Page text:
Concerning the Shooting Threat [Against Women] at California State University, Fresno

CSU Fresno Gun Violence Threat

Language Surrounding Reports of Fresno State Shooting Threat Makes Targets Invisible

By now news has widely circulated that a student at California State University, Fresno, later identified as Robert Malik Pryor, posted a threat of gun violence at Fresno State on the pseudo-anonymous social media service “Yik Yak.” My response is motivated for two reasons: on the one hand, I feel compelled to share contexts from the perspective of the classroom as the day unfolded, and on the more serious other hand, I want to draw attention to rather dangerous problems concerning the language that has been used to narrate this event, for the language both denigrates the spirit of the university and the women who were the target of this threat.

The threat was posted a little before noon on Monday, November 2, 2015. Shortly after my 1:00PM class began, a couple of my students brought the post to my attention. I asked them to forward screenshots of the post to my email so I could forward them to the campus police department with a follow-up phone call (a call that went unanswered as their lines were likely inundated with traffic). During this process, I noticed emails from several of my students from my next class at 2:00PM concerning the threat. I immediately invited any of my students who were not feeling safe to excuse themselves from class and sent a similar notice to my students from my 2:00PM class. About half of the students from my 1:00PM class decided to leave, some commenting that they were receiving texts from their mothers saying “Please come home now”; I remained to facilitate our learning plan for students who chose to stay. Only one student came to my 2:00PM class. Incidentally, a day later, an email was sent from “University Communications” stating that “Authority to grant Paid Administrative Leave is limited to the campus President” and that “…as such, non-exempt employees who left campus in advance of their normal work hours will be allowed to ‘make up’ any lost work time over the remaining work days in November.” As an aside, it is great to know that non-exempt employees who left campus because of terrorist threats have the opportunity to make up for what would otherwise be considered lost wages by the university administration. Meanwhile, as the email also reveals, “exempt” employees are not subject to the same rules and face no potential loss in wages nor were they invited or required to “make up” work time. I invite you, dear readers, to make of that what you will.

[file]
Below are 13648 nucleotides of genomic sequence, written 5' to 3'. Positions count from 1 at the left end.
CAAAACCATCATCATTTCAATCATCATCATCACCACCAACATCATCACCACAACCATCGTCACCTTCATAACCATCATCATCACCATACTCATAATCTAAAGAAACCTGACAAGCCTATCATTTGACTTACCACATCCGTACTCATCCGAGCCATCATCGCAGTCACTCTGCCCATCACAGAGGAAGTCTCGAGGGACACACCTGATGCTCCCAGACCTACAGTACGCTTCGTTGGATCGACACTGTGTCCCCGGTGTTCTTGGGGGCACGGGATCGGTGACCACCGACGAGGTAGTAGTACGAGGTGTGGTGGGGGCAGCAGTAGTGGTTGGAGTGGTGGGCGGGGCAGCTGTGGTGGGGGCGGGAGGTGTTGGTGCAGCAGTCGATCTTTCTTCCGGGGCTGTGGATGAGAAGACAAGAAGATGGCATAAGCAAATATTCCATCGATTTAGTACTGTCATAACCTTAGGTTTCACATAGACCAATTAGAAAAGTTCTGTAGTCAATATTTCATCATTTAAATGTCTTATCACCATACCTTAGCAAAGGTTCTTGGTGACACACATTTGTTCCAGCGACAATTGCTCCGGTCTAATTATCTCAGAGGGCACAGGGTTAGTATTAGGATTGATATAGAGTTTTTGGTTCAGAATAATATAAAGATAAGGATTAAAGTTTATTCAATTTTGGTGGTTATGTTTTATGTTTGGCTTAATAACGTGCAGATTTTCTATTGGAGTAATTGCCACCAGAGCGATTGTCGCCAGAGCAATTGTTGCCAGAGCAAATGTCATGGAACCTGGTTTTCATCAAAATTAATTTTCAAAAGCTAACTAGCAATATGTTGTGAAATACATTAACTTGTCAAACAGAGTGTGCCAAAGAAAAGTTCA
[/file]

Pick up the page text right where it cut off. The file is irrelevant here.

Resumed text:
Although I was unable to attend in person the press conference held by University Police Chief David Huerta and Provost Lynnette Zelezny, I did watch several of the streams of the conference via Periscope. During Chief Huerta’s Q&A session, I was struck by how interested the reporters were in digging out whether the student was an athlete and where on campus the student had been arrested. Seeing as though it was later revealed that the student was an athlete and was arrested in the Duncan Building which is located near the football stadium, it wouldn’t surprise me that some of these reporters had leads that they were trying to confirm. Still, I wondered why this detail was so important to them. Then it hit me.

Journalists are trained to tell the most interesting story—the one that will keep people watching and listening—and the most interesting story is the fall from grace of an athlete (particularly the fall of a football player). As of the time of this posting, the headline on The Fresno Bee’s article covering this story resonates with my assertion as it reads “Fresno State football player arrested, linked to threat on social media of campus gunfire.” The story that gets more clicks is not about a student from California State University, Fresno: it’s about a Fresno State football player. In an early version of the same article, the word student was not even mentioned until the 9th paragraph where Jim Guy was summarizing pieces of Chief Huerta’s statement. Even after revision and extension, Guy only uses the word “student” when summarizing statements from university officials; he himself continues to refer to the suspect as a “football player.” In a follow-up article, Rory Appleton of The Fresno Bee also neglects to refer to Pryor as a student, and one of the article’s highlights at the top of the page read “Suspect Christian Malik Pryor, a Fresno State football player, posted bail.”